Space Force Doesn’t Make the Cut in FY2019 NDAA

Space Force Doesn’t Make the Cut in FY2019 NDAA

The House and Senate Armed Services Committees (HASC and SASC) finished work on the FY2019 National Defense Authorization Act (NDAA) today.  The conference report reconciling differences between the House and Senate versions of the bill does not explicitly address creation of a Space Force as advocated by President Trump and others.  The House is expected to pass the conference report later this week.

Last year, the House version of the FY2018 NDAA called for creating a Space Corps within the Air Force analogous to the Marine Corps within the Department of the Navy.  The Senate did not agree.  In conference, the two sides decided to commission an independent report that would provide a plan to establish a separate military department for DOD space activities.  An interim report is due next week (August 1) with the final report by the end of the year.

HASC and SASC both avoided the issue in their versions of the FY2019 NDAA since that report was not done.  The House, however, did direct that a U.S. Space Command be created as a subunit of U.S. Strategic Command to carry out joint space warfighting.  In its Statement of Administration Policy, the Trump White House objected to the House provision arguing that nothing should be done until the report was completed.

Nevertheless, President Trump himself has taken center stage in advocating for a Space Force.  While the terms Space Corps and Space Force are sometimes used interchangeably, Space Corps notionally refers to an entity with the Air Force while Space Force is separate from the Air Force.  Trump made clear last month what he wants: “We are going to have the Air Force and we are going to have the Space Force. Separate but equal.”

The President cannot accomplish that on his own, however.  Congress must authorize and fund a new service.  Because of the attention Trump is bringing to the issue, one question was whether the NDAA conference committee might say something about it even though the House- and Senate-passed bills did not.

The answer is no.  While the conference report adopts the House provision requiring creation of a U.S. Space Command within USSTRATCOM and addresses a number of other space issues, it does not require creation of a Space Force or Space Corps (or another alternative, a Space Guard similar to the Coast Guard).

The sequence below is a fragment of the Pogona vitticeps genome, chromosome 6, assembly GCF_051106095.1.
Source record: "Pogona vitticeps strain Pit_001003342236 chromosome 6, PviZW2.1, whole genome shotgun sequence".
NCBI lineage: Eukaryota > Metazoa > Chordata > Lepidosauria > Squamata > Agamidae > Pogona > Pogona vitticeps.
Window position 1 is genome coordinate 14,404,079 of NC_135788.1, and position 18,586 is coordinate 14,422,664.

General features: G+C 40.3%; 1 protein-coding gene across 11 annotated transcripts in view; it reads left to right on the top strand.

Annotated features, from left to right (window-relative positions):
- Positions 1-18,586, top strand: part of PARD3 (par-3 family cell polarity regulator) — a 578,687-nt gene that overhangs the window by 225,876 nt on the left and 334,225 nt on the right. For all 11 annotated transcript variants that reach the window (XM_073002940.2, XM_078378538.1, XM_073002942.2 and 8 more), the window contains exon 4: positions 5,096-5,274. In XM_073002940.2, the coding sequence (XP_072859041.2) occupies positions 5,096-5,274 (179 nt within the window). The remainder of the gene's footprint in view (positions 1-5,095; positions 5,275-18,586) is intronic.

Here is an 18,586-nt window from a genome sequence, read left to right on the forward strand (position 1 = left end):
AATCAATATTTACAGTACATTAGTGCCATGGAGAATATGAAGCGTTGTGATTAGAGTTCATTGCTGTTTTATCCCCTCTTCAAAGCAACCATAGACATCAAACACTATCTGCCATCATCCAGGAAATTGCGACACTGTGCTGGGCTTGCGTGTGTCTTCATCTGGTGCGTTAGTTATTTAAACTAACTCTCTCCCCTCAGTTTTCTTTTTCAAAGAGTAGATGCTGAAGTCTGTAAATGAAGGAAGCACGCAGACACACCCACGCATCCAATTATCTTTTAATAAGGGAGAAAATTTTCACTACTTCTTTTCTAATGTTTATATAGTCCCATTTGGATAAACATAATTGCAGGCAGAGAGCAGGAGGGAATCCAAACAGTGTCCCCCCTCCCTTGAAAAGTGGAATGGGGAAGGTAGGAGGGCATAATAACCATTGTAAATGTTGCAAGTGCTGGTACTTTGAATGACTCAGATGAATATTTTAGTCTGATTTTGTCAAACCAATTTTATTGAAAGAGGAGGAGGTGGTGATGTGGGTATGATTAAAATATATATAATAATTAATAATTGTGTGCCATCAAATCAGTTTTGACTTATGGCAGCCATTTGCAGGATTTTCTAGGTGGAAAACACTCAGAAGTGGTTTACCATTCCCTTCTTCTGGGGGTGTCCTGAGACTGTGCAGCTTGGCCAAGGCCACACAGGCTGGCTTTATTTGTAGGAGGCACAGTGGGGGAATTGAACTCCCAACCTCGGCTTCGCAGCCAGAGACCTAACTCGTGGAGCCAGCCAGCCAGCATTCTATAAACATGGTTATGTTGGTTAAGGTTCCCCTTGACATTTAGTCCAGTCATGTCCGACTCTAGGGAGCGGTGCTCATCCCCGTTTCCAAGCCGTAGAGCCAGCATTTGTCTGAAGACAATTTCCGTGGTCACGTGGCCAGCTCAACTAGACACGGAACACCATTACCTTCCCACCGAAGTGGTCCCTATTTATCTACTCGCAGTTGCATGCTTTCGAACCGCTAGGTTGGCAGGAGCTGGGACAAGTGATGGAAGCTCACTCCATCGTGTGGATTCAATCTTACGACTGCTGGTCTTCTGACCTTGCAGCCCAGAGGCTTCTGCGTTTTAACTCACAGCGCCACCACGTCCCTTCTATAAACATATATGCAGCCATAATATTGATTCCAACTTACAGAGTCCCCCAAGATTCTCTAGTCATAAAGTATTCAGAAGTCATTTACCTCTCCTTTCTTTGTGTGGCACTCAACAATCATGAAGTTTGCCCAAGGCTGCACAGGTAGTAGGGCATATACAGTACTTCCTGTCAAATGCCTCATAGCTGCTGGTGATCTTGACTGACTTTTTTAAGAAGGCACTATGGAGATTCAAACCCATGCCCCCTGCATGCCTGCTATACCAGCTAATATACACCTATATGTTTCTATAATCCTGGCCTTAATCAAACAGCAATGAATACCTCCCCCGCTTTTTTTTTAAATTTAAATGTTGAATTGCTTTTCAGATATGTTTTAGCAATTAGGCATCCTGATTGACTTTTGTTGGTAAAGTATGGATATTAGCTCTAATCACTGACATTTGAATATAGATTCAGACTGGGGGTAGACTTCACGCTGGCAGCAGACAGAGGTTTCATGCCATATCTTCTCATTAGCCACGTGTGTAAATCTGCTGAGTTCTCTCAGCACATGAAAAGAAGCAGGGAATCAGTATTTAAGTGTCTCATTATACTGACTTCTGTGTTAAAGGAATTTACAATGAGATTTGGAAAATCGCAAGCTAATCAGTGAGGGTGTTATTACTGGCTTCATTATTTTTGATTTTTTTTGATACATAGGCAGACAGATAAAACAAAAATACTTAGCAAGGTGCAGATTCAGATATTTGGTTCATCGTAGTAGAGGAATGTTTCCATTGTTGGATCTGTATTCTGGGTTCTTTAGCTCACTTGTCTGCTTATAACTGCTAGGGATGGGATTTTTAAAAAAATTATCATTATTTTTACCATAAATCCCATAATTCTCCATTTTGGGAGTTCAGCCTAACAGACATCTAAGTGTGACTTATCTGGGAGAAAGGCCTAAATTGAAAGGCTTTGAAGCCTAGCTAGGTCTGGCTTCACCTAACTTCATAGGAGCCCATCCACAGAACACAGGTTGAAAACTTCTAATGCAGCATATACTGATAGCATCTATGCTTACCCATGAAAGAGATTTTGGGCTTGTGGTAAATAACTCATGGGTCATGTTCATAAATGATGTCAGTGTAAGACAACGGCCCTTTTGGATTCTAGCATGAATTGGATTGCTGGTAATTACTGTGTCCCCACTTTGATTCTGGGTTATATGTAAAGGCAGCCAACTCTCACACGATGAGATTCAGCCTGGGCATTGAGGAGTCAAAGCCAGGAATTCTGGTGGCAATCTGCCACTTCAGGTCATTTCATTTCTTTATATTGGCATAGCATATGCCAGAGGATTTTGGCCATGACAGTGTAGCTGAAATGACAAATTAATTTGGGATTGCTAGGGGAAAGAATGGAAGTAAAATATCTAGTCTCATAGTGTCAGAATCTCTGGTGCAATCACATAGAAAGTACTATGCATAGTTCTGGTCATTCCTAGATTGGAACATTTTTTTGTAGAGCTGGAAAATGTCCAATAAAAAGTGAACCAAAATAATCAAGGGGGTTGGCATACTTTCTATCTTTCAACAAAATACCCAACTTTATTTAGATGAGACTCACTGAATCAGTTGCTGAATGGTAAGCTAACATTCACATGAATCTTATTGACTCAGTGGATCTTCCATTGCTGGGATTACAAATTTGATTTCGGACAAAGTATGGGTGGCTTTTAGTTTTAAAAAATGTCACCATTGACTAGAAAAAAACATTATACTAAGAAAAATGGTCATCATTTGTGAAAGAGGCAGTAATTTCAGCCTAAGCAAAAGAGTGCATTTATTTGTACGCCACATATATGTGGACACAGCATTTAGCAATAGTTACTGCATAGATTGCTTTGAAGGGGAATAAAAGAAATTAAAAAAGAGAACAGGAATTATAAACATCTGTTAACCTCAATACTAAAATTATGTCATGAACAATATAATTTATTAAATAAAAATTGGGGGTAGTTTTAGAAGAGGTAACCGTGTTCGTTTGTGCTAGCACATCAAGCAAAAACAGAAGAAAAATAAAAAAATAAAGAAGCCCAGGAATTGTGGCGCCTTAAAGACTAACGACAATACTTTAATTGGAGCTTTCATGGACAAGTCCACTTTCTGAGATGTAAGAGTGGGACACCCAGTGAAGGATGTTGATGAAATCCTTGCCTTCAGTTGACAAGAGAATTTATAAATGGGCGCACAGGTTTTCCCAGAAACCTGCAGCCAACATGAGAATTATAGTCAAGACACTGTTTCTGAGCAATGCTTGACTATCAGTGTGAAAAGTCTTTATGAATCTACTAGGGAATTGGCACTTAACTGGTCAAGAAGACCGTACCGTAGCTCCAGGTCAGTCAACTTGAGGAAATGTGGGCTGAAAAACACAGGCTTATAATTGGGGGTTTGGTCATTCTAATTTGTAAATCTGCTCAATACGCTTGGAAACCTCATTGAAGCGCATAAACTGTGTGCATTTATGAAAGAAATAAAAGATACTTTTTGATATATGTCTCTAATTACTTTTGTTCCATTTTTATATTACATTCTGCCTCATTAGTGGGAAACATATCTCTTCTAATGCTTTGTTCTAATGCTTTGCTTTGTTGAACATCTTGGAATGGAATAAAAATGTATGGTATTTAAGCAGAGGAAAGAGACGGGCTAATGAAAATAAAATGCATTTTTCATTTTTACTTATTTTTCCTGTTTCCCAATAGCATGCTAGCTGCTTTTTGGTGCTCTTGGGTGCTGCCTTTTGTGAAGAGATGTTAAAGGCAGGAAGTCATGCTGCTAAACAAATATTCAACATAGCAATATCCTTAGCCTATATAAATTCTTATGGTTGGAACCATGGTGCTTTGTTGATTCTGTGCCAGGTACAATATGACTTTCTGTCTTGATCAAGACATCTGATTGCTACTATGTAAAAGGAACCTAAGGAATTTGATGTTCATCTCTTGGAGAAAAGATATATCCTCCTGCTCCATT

The conference report does require the Secretary of Defense to develop a space warfighting policy and a plan that identifies joint mission-essential tasks for space as a warfighting domain (Sec. 1607).

Both committees issued summaries of the conference agreement from their perspectives.  The SASC summary did not devote much attention to these matters, but the HASC summary included the following:

Space Warfighting

Russia and China are developing capabilities to deny the United States the advantages we derive from operating in Space. Equally concerning is the inability of the organizations responsible for the nation’s national security-related Space activities to prepare for Space to become a warfighting domain and to adequately develop and/or acquire essential national security Space systems.

Efforts to reform the Department’s approach to Space issues can be summarized in four equally important elements: acquisition reform, resources, cadre development, and joint warfighting. The NDAA comprehensively addresses each one of these to ensure that our Servicemembers are ready to defend our vital national interests in Space. The conference report also ensures that the Department’s Space investments are being executed in a way to ensure increased agility, lethality, and accountability.


• Directs the Department of Defense to develop a plan to establish a separate alternative process for Space-related acquisitions.
• Directs the Secretary of the Air Force to develop a plan to improve the quality of the Space cadre within the Air Force.
• Establishes a subunified command for Space under United States Strategic Command for carrying out joint Space warfighting.
• Directs the Secretary of Defense to develop a space warfighting policy and plan that identifies joint mission-essential tasks for Space as a warfighting domain.
• Supports the President’s request for Next Generation Overhead Persistent Infrared, Protected Satellite Communications, and the Air Force’s Space launch efforts.  — HASC Summary of FY2019 NDAA

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